Retirement planning is multi-dimensional. Consideration has to be given to both the quantitative and qualitative factors. Framed another way, it's almost like a tale of mathematics and emotions. Both are equally important as they guide you through the next phase of your life. But they impact each other in different ways, and as a result both have to be carefully considered.
Quantitative analysis is the side many planners and advisers focus on. It's the mathematical approach to figuring out how to plan for retirement financially given various assumptions such as savings rate, rate of return and income requirements. Let's spend some time focusing on the quantitative factors and some things to consider.
When approaching decumulation and doing cash flow planning, it's prudent to keep tax efficiency in mind. Given the various types of savings vehicles like RRSPs, TFSAs, non-registered savings: do you know which one you should draw from first? When you layer on top of that being a couple with different types of accounts in varying tax brackets, you start to see the role an adviser can play to help you figure out the logistics of funding your retirement. There is a lot of complexity.
An adviser can run some cash flow projections for you and show you how to minimize the overall "family" tax bill by drawing from different investment vehicles at various times. Your adviser can also recommend the most appropriate investments for your retirement years by taking into consideration things like risk, tax efficiency and income producing potential. In addition, there could be other vehicles such as annuities or segregated funds that could make sense for you.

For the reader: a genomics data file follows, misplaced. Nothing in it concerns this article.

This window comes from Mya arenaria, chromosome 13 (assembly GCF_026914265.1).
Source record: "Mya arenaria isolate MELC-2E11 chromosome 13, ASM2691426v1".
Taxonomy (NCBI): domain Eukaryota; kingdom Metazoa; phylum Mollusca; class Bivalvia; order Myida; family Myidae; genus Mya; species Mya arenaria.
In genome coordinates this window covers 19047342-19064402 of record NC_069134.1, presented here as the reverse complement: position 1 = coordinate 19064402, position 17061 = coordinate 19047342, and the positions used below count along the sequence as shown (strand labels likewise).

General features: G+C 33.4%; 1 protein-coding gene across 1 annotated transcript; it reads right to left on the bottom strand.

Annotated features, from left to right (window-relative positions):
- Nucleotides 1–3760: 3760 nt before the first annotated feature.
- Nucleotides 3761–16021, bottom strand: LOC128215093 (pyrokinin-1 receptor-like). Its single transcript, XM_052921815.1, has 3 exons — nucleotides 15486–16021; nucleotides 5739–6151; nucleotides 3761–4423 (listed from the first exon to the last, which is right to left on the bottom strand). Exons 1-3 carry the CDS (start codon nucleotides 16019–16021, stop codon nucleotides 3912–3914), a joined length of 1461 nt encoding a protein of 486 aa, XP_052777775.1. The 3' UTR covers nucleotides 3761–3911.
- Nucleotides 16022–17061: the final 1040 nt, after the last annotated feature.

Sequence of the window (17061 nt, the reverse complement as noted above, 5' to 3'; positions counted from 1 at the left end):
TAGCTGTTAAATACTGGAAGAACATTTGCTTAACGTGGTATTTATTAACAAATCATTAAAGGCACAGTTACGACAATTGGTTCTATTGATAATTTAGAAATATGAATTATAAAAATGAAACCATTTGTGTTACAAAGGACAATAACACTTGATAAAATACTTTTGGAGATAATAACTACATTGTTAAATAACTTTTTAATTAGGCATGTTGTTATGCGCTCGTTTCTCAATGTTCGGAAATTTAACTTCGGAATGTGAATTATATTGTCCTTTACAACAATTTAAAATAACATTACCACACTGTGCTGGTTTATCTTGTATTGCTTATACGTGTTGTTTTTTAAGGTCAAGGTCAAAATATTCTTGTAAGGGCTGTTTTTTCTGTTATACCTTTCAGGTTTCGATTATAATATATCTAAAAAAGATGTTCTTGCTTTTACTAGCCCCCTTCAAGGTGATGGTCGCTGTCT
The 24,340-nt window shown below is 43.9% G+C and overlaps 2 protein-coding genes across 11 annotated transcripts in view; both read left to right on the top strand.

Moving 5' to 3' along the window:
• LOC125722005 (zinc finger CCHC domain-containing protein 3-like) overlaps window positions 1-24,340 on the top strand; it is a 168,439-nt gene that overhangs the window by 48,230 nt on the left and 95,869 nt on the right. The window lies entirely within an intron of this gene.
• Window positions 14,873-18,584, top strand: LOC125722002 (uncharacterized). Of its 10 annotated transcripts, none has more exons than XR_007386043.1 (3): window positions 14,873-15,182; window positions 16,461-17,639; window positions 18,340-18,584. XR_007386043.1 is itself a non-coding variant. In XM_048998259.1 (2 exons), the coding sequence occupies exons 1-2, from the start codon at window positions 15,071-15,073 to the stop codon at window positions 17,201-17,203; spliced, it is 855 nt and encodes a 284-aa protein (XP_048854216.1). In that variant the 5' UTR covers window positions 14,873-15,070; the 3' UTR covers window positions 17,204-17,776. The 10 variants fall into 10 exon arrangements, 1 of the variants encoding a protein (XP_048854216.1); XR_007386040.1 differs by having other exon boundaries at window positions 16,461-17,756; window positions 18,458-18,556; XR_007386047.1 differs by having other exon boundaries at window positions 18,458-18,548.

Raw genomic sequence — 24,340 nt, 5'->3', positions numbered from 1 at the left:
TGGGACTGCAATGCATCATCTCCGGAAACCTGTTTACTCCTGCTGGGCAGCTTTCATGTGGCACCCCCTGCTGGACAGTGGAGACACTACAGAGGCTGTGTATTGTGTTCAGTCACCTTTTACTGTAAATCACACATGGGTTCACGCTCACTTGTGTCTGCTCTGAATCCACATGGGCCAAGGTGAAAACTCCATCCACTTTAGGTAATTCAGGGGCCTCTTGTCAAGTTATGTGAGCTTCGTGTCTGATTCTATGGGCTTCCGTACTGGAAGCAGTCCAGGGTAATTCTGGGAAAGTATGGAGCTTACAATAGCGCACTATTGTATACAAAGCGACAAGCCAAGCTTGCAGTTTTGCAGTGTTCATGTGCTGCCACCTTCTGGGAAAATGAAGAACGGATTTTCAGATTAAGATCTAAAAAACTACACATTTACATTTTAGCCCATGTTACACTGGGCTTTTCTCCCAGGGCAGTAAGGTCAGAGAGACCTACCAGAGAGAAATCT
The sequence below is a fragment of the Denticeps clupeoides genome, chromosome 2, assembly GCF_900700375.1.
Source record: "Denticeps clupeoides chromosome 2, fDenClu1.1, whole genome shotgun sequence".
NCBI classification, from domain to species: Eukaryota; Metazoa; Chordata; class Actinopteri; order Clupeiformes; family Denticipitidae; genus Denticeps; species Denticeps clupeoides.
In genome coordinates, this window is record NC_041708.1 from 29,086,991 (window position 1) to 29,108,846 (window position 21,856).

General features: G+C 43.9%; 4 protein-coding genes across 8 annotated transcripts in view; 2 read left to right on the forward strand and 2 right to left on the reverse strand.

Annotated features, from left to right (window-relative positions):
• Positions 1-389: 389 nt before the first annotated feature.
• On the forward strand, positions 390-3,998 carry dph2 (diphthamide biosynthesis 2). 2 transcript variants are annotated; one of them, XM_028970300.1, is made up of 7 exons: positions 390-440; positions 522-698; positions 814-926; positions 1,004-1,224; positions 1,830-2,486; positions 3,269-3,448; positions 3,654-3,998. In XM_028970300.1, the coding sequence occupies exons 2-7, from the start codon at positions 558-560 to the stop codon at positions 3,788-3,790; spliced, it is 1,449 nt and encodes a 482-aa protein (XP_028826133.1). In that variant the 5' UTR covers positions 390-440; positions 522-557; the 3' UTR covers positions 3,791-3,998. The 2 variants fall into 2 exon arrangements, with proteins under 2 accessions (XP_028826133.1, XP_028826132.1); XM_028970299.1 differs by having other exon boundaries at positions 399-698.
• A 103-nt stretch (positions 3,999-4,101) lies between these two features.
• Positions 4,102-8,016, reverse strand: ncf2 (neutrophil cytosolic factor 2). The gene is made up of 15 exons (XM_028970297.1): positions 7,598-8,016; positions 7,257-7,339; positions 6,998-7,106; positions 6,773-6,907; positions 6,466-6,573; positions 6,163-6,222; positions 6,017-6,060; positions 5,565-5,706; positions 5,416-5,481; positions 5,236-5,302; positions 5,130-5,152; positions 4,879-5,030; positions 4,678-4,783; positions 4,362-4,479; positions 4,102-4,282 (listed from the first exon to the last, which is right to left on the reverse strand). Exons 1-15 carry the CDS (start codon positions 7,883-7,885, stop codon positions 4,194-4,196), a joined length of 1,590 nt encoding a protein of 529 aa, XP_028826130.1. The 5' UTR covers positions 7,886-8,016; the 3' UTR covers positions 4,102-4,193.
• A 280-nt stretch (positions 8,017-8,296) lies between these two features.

Now let's consider the qualitative, softer issues. Start to take a look at your retirement preferences once you close in on the last 10 years before retirement. Where are you going to live in retirement? Do you plan to downsize, and if so, how much will that add to your nest egg? How are your lifestyle requirements going to change? It's worth considering the impact these decisions will have on your retirement plan financially.
The qualitative side of retirement does not get the attention it deserves. My experience is that a surprising number of couples don't talk about what their aspirations are for retirement and what retirement looks like for them as a couple. One partner might want to retire to a farm and live off the land while the other wants to downsize and stay in the city. It's so important to have this conversation and visualize what you want to do in retirement as a couple and as an individual. This can start in the years prior to retirement by ensuring both partners have cultivated interests, hobbies and a social network outside of their careers. When work comes to a screeching halt, there are a lot of hours to fill and this can add pressure personally and to a relationship. These decisions can also impact how retirement looks financially.
A great lead-in to this discussion is this: "If you had all the time and all the money in the world, what would you do?" The answers that trickle out help people think outside the box while getting to the core of their aspirations. What makes you tick? What have you always dreamed of doing outside of work? For some, it's giving back to the community, going back to school, travelling abroad or getting serious about athletic interests. Just as there are two sides to every story, retirement is multi-dimensional. Quantitative and qualitative factors should be carefully thought through as part of every retirement plan.
This article is provided for general informational purposes only and should not be considered specific financial advice. For advice specific to your circumstances, please speak to the appropriate tax, investment or insurance adviser.
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